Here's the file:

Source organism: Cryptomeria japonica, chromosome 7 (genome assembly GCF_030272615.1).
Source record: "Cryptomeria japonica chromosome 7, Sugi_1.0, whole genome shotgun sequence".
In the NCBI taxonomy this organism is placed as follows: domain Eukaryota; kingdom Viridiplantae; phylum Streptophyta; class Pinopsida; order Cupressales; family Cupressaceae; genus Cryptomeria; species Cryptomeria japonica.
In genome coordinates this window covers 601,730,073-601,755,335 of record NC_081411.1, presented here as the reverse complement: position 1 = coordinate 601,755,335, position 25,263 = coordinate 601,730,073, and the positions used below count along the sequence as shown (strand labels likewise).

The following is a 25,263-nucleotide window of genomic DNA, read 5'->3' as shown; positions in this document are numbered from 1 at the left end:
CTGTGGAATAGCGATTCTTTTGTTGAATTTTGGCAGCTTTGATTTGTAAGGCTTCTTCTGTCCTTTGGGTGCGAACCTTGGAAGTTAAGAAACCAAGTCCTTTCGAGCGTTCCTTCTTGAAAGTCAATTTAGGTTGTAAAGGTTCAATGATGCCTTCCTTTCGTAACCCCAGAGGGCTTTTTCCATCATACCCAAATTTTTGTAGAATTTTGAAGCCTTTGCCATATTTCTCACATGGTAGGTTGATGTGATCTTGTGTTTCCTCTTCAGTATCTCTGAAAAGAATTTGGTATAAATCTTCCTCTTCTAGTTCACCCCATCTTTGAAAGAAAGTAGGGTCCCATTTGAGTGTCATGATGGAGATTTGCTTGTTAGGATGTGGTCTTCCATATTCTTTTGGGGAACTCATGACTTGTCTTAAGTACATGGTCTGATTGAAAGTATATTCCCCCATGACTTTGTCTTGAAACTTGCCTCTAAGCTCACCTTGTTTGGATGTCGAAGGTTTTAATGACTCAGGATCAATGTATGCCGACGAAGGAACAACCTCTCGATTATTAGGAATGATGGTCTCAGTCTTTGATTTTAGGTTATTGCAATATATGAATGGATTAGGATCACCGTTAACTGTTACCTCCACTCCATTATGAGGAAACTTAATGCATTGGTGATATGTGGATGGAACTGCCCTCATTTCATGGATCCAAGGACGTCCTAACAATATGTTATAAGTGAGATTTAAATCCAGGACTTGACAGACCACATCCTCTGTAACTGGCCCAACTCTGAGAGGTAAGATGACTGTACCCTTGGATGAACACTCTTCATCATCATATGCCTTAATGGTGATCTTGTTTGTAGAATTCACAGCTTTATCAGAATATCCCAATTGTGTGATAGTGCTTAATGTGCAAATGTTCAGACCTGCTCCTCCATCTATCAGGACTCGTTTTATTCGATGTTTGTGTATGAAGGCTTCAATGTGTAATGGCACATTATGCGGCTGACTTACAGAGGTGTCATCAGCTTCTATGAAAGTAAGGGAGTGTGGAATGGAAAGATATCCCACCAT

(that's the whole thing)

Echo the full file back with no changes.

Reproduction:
Source organism: Cryptomeria japonica, chromosome 7 (genome assembly GCF_030272615.1).
Source record: "Cryptomeria japonica chromosome 7, Sugi_1.0, whole genome shotgun sequence".
In the NCBI taxonomy this organism is placed as follows: domain Eukaryota; kingdom Viridiplantae; phylum Streptophyta; class Pinopsida; order Cupressales; family Cupressaceae; genus Cryptomeria; species Cryptomeria japonica.
In genome coordinates this window covers 601,730,073-601,755,335 of record NC_081411.1, presented here as the reverse complement: position 1 = coordinate 601,755,335, position 25,263 = coordinate 601,730,073, and the positions used below count along the sequence as shown (strand labels likewise).

The following is a 25,263-nucleotide window of genomic DNA, read 5'->3' as shown; positions in this document are numbered from 1 at the left end:
CTGTGGAATAGCGATTCTTTTGTTGAATTTTGGCAGCTTTGATTTGTAAGGCTTCTTCTGTCCTTTGGGTGCGAACCTTGGAAGTTAAGAAACCAAGTCCTTTCGAGCGTTCCTTCTTGAAAGTCAATTTAGGTTGTAAAGGTTCAATGATGCCTTCCTTTCGTAACCCCAGAGGGCTTTTTCCATCATACCCAAATTTTTGTAGAATTTTGAAGCCTTTGCCATATTTCTCACATGGTAGGTTGATGTGATCTTGTGTTTCCTCTTCAGTATCTCTGAAAAGAATTTGGTATAAATCTTCCTCTTCTAGTTCACCCCATCTTTGAAAGAAAGTAGGGTCCCATTTGAGTGTCATGATGGAGATTTGCTTGTTAGGATGTGGTCTTCCATATTCTTTTGGGGAACTCATGACTTGTCTTAAGTACATGGTCTGATTGAAAGTATATTCCCCCATGACTTTGTCTTGAAACTTGCCTCTAAGCTCACCTTGTTTGGATGTCGAAGGTTTTAATGACTCAGGATCAATGTATGCCGACGAAGGAACAACCTCTCGATTATTAGGAATGATGGTCTCAGTCTTTGATTTTAGGTTATTGCAATATATGAATGGATTAGGATCACCGTTAACTGTTACCTCCACTCCATTATGAGGAAACTTAATGCATTGGTGATATGTGGATGGAACTGCCCTCATTTCATGGATCCAAGGACGTCCTAACAATATGTTATAAGTGAGATTTAAATCCAGGACTTGACAGACCACATCCTCTGTAACTGGCCCAACTCTGAGAGGTAAGATGACTGTACCCTTGGATGAACACTCTTCATCATCATATGCCTTAATGGTGATCTTGTTTGTAGAATTCACAGCTTTATCAGAATATCCCAATTGTGTGATAGTGCTTAATGTGCAAATGTTCAGACCTGCTCCTCCATCTATCAGGACTCGTTTTATTCGATGTTTGTGTATGAAGGCTTCAATGTGTAATGGCACATTATGCGGCTGACTTACAGAGGTGTCATCAGCTTCTATGAAAGTAAGGGAGTGTGGAATGGAAAGATATCCCACCAT